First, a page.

Sub-conventional war, including use of irregular forces, is part of larger hybrid war that is being waged world over, and which we have also been contending with. Conventional forces and diplomacy are inadequate response to sub-conventional threats, which we have been practising. That is why India has not been able to establish credible deterrence against Pakistan’s proxy war.

Political jingoism over the otherwise clinically executed raids in Myanmar and PoK is unwarranted since these were ‘reactions’ to a ghastly ambush in Chandel District of Manipur, and terror attack in Uri, respectively; these can hardly be classified ‘pro-active’ by any measure. Same is the case in Prime Minister Narendra Modi announcing free hand to army to seek ‘revenge’ for the Pulwama car-bombing. Revenge attacks are no recipe for coping with sub-conventional warfare. At best, this would result in more raids, which will not stymie Pakistan’s proxy war especially since government has been soft on the ‘enemy within’. For example, no country permits separatist on their soil as we allow Hurriyat separatists.

Successive Indian governments have failed to use the considerable Special Forces potential in the country. The response to sub-conventional war is sub-conventional war taken into enemy territory on sustained basis. Special Forces, as the nucleus of Special Operations Forces (SOF) have a major role in this, which does not imply operating in large numbers always since such response does not automatically imply physical attack.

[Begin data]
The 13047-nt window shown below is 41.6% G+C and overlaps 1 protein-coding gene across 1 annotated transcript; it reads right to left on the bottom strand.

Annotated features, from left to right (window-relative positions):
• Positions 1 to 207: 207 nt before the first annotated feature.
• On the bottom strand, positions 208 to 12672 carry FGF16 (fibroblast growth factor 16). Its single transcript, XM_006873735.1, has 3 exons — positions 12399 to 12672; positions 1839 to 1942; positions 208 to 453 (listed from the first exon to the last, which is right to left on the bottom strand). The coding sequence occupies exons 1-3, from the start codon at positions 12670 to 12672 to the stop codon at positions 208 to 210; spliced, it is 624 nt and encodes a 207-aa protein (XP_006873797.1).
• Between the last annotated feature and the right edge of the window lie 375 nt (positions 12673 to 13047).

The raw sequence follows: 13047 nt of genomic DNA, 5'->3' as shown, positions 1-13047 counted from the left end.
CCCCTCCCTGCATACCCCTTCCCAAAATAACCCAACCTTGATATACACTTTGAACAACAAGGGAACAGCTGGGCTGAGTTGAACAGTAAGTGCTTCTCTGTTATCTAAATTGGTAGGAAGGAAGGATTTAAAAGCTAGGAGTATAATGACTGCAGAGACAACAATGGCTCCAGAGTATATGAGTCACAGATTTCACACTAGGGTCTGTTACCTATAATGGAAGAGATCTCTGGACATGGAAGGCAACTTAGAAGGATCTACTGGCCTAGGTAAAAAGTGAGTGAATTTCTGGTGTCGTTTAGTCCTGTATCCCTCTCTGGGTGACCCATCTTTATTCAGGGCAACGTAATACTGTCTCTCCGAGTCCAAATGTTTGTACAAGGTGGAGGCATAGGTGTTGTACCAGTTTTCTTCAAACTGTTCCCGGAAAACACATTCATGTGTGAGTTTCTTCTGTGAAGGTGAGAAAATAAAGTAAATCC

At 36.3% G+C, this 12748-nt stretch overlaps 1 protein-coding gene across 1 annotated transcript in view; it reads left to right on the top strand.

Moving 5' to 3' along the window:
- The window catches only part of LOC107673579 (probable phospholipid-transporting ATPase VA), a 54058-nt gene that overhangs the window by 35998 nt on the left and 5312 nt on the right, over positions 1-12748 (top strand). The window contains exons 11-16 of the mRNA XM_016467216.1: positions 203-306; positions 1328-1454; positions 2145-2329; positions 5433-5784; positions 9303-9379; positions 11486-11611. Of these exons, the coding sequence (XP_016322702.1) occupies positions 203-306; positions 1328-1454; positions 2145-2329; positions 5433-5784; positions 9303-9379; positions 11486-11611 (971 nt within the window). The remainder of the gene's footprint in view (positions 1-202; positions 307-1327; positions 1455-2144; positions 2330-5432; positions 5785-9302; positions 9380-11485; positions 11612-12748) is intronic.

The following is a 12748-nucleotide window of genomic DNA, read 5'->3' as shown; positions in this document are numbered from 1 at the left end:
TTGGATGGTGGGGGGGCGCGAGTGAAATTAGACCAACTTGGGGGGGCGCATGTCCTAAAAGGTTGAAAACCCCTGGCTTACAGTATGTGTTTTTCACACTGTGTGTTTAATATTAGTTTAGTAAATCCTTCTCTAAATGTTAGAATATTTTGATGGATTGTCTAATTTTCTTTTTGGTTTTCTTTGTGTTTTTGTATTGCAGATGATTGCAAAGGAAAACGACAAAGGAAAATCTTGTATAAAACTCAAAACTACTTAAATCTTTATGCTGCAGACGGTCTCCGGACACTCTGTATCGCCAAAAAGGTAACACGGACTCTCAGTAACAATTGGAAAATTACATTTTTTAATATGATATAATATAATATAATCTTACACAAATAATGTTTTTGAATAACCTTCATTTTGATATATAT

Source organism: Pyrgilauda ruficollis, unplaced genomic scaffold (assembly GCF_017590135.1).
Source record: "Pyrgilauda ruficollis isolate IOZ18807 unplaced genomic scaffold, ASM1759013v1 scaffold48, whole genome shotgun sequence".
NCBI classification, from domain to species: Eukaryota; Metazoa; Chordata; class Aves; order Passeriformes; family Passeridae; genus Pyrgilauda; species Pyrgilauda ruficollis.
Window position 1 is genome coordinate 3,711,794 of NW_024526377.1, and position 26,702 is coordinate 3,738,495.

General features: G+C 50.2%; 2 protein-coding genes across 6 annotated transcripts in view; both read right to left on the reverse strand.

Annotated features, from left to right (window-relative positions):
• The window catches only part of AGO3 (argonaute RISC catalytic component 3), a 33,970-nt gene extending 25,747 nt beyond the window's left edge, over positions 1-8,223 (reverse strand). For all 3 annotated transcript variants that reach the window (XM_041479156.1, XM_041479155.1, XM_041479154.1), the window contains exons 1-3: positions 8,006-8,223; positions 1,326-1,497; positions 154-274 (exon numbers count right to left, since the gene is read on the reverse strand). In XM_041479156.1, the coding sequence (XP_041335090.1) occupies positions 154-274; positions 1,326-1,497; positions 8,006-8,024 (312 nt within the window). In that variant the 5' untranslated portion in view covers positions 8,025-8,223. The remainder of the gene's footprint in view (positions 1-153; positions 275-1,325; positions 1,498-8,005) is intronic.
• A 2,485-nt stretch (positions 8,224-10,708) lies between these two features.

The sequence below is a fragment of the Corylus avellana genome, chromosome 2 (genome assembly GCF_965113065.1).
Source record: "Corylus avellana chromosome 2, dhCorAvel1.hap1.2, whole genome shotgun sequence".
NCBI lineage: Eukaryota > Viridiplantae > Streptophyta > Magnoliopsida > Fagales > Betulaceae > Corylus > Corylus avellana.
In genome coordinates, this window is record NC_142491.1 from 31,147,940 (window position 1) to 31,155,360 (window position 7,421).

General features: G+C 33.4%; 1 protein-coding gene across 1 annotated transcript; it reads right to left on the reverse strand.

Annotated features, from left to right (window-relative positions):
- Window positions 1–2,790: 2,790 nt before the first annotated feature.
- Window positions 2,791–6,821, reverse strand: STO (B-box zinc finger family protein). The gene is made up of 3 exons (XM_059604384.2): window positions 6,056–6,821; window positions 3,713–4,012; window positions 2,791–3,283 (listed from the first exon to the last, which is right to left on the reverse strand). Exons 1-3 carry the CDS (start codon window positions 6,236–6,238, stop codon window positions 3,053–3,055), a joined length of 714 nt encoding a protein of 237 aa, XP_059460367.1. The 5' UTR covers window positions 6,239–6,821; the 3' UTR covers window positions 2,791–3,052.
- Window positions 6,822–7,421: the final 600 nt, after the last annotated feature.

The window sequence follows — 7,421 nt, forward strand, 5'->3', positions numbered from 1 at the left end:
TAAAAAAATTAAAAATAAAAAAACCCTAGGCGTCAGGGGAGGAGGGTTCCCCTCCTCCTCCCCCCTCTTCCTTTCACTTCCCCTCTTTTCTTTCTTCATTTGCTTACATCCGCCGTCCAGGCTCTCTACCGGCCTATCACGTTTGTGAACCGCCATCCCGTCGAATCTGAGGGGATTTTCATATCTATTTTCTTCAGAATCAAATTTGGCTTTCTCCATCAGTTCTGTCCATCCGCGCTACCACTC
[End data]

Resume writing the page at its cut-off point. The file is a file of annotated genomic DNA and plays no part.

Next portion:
A physical attack is only the extreme and potentially most dangerous expression of asymmetric warfare. The key lies in achieving strategic objectives through application of modest resources with the essential psychological element.

Post Operation ‘Parakaram’, we still fail to acknowledge that irregular forces cannot be deterred through conventional power. Cross border raids only have tactical value, but are of little deterrence value at strategic level. Security forces may eliminate few hundred terrorists annually in J&K but Pakistan has an endless supply, J&K youth are being radicalised, and it doesn’t hurt the Pakistani military.

We have been foolishly saying we want a strong and stable Pakistan but our enemies are exploiting our fault-lines sub-conventionally. We need to reverse the process and get hold of fault-lines of our enemies. Sub-conventional capacity is the currency of geopolitical power today, which we are afraid to use. The responsibility to plan sub-conventional war in enemy territory on continuous basis is not of the military but that of the political hierarchy, particularly the NSA, which they have been shirking till now. Taliban takeover of Afghanistan will make things even tougher for India. It is time the government wakes up.

(The author is veteran Lieutenant General from Special Forces. Views are personal)

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| Edited by: Nitya Thirumalai